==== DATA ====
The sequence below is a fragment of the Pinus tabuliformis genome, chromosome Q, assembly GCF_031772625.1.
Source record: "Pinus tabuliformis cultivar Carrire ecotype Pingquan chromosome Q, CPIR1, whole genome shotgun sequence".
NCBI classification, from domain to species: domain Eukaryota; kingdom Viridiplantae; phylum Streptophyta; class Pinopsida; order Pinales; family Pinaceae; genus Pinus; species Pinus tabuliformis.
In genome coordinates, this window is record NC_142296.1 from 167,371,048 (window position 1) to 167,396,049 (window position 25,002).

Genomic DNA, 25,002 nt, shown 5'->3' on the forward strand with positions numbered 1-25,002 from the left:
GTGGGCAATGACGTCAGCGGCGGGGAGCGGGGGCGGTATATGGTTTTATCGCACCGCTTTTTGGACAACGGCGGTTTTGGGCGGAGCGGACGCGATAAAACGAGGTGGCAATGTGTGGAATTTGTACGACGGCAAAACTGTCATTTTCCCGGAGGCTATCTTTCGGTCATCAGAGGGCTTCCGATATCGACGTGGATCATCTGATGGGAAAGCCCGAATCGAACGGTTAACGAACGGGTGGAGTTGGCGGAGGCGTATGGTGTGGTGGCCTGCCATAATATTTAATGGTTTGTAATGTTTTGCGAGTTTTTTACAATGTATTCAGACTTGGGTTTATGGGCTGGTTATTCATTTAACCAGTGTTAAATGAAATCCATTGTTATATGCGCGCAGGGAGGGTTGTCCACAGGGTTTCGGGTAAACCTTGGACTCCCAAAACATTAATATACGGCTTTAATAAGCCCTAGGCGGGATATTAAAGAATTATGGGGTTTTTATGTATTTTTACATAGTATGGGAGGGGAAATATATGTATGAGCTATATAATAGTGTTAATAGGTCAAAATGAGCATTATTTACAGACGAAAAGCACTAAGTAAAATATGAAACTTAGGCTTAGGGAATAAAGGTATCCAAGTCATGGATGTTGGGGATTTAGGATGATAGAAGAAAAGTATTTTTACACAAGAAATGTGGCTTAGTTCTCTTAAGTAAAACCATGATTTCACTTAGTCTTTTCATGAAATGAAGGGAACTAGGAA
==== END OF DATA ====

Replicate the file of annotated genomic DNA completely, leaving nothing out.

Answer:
The sequence below is a fragment of the Pinus tabuliformis genome, chromosome Q, assembly GCF_031772625.1.
Source record: "Pinus tabuliformis cultivar Carrire ecotype Pingquan chromosome Q, CPIR1, whole genome shotgun sequence".
NCBI classification, from domain to species: domain Eukaryota; kingdom Viridiplantae; phylum Streptophyta; class Pinopsida; order Pinales; family Pinaceae; genus Pinus; species Pinus tabuliformis.
In genome coordinates, this window is record NC_142296.1 from 167,371,048 (window position 1) to 167,396,049 (window position 25,002).

Genomic DNA, 25,002 nt, shown 5'->3' on the forward strand with positions numbered 1-25,002 from the left:
GTGGGCAATGACGTCAGCGGCGGGGAGCGGGGGCGGTATATGGTTTTATCGCACCGCTTTTTGGACAACGGCGGTTTTGGGCGGAGCGGACGCGATAAAACGAGGTGGCAATGTGTGGAATTTGTACGACGGCAAAACTGTCATTTTCCCGGAGGCTATCTTTCGGTCATCAGAGGGCTTCCGATATCGACGTGGATCATCTGATGGGAAAGCCCGAATCGAACGGTTAACGAACGGGTGGAGTTGGCGGAGGCGTATGGTGTGGTGGCCTGCCATAATATTTAATGGTTTGTAATGTTTTGCGAGTTTTTTACAATGTATTCAGACTTGGGTTTATGGGCTGGTTATTCATTTAACCAGTGTTAAATGAAATCCATTGTTATATGCGCGCAGGGAGGGTTGTCCACAGGGTTTCGGGTAAACCTTGGACTCCCAAAACATTAATATACGGCTTTAATAAGCCCTAGGCGGGATATTAAAGAATTATGGGGTTTTTATGTATTTTTACATAGTATGGGAGGGGAAATATATGTATGAGCTATATAATAGTGTTAATAGGTCAAAATGAGCATTATTTACAGACGAAAAGCACTAAGTAAAATATGAAACTTAGGCTTAGGGAATAAAGGTATCCAAGTCATGGATGTTGGGGATTTAGGATGATAGAAGAAAAGTATTTTTACACAAGAAATGTGGCTTAGTTCTCTTAAGTAAAACCATGATTTCACTTAGTCTTTTCATGAAATGAAGGGAACTAGGAA